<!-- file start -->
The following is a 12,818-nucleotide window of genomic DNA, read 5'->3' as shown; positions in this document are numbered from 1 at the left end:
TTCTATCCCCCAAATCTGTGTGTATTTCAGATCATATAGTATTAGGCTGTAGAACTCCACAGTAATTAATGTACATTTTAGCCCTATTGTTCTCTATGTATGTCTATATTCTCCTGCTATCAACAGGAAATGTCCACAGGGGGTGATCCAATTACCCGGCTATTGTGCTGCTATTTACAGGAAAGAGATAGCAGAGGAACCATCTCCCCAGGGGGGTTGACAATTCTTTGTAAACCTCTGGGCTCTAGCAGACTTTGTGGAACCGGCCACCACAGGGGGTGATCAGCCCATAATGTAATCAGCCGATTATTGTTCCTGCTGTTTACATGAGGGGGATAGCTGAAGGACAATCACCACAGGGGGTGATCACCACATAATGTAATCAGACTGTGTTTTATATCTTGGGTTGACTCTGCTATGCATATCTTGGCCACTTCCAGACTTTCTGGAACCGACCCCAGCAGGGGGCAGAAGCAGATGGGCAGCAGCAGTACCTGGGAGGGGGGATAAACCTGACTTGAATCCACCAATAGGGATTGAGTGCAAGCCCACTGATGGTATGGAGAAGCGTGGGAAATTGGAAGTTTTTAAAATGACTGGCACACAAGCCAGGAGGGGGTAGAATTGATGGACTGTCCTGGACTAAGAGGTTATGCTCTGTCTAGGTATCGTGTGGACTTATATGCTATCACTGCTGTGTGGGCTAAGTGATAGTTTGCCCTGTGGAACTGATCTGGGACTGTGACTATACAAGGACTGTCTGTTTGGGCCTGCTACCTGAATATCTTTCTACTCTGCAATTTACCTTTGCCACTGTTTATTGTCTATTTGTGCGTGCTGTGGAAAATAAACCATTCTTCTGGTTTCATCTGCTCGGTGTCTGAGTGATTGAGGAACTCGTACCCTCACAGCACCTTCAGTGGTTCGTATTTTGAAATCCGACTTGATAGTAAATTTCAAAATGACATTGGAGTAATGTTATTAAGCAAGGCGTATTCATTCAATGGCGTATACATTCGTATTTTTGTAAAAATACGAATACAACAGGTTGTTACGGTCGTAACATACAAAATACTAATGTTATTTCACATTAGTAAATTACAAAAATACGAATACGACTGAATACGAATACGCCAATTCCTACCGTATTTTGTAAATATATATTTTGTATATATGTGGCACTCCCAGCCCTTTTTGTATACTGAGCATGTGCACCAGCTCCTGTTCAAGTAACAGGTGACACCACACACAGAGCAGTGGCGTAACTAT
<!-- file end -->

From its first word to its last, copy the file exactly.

The following is a 12,818-nucleotide window of genomic DNA, read 5'->3' as shown; positions in this document are numbered from 1 at the left end:
TTCTATCCCCCAAATCTGTGTGTATTTCAGATCATATAGTATTAGGCTGTAGAACTCCACAGTAATTAATGTACATTTTAGCCCTATTGTTCTCTATGTATGTCTATATTCTCCTGCTATCAACAGGAAATGTCCACAGGGGGTGATCCAATTACCCGGCTATTGTGCTGCTATTTACAGGAAAGAGATAGCAGAGGAACCATCTCCCCAGGGGGGTTGACAATTCTTTGTAAACCTCTGGGCTCTAGCAGACTTTGTGGAACCGGCCACCACAGGGGGTGATCAGCCCATAATGTAATCAGCCGATTATTGTTCCTGCTGTTTACATGAGGGGGATAGCTGAAGGACAATCACCACAGGGGGTGATCACCACATAATGTAATCAGACTGTGTTTTATATCTTGGGTTGACTCTGCTATGCATATCTTGGCCACTTCCAGACTTTCTGGAACCGACCCCAGCAGGGGGCAGAAGCAGATGGGCAGCAGCAGTACCTGGGAGGGGGGATAAACCTGACTTGAATCCACCAATAGGGATTGAGTGCAAGCCCACTGATGGTATGGAGAAGCGTGGGAAATTGGAAGTTTTTAAAATGACTGGCACACAAGCCAGGAGGGGGTAGAATTGATGGACTGTCCTGGACTAAGAGGTTATGCTCTGTCTAGGTATCGTGTGGACTTATATGCTATCACTGCTGTGTGGGCTAAGTGATAGTTTGCCCTGTGGAACTGATCTGGGACTGTGACTATACAAGGACTGTCTGTTTGGGCCTGCTACCTGAATATCTTTCTACTCTGCAATTTACCTTTGCCACTGTTTATTGTCTATTTGTGCGTGCTGTGGAAAATAAACCATTCTTCTGGTTTCATCTGCTCGGTGTCTGAGTGATTGAGGAACTCGTACCCTCACAGCACCTTCAGTGGTTCGTATTTTGAAATCCGACTTGATAGTAAATTTCAAAATGACATTGGAGTAATGTTATTAAGCAAGGCGTATTCATTCAATGGCGTATACATTCGTATTTTTGTAAAAATACGAATACAACAGGTTGTTACGGTCGTAACATACAAAATACTAATGTTATTTCACATTAGTAAATTACAAAAATACGAATACGACTGAATACGAATACGCCAATTCCTACCGTATTTTGTAAATATATATTTTGTATATATGTGGCACTCCCAGCCCTTTTTGTATACTGAGCATGTGCACCAGCTCCTGTTCAAGTAACAGGTGACACCACACACAGAGCAGTGGCGTAACTAT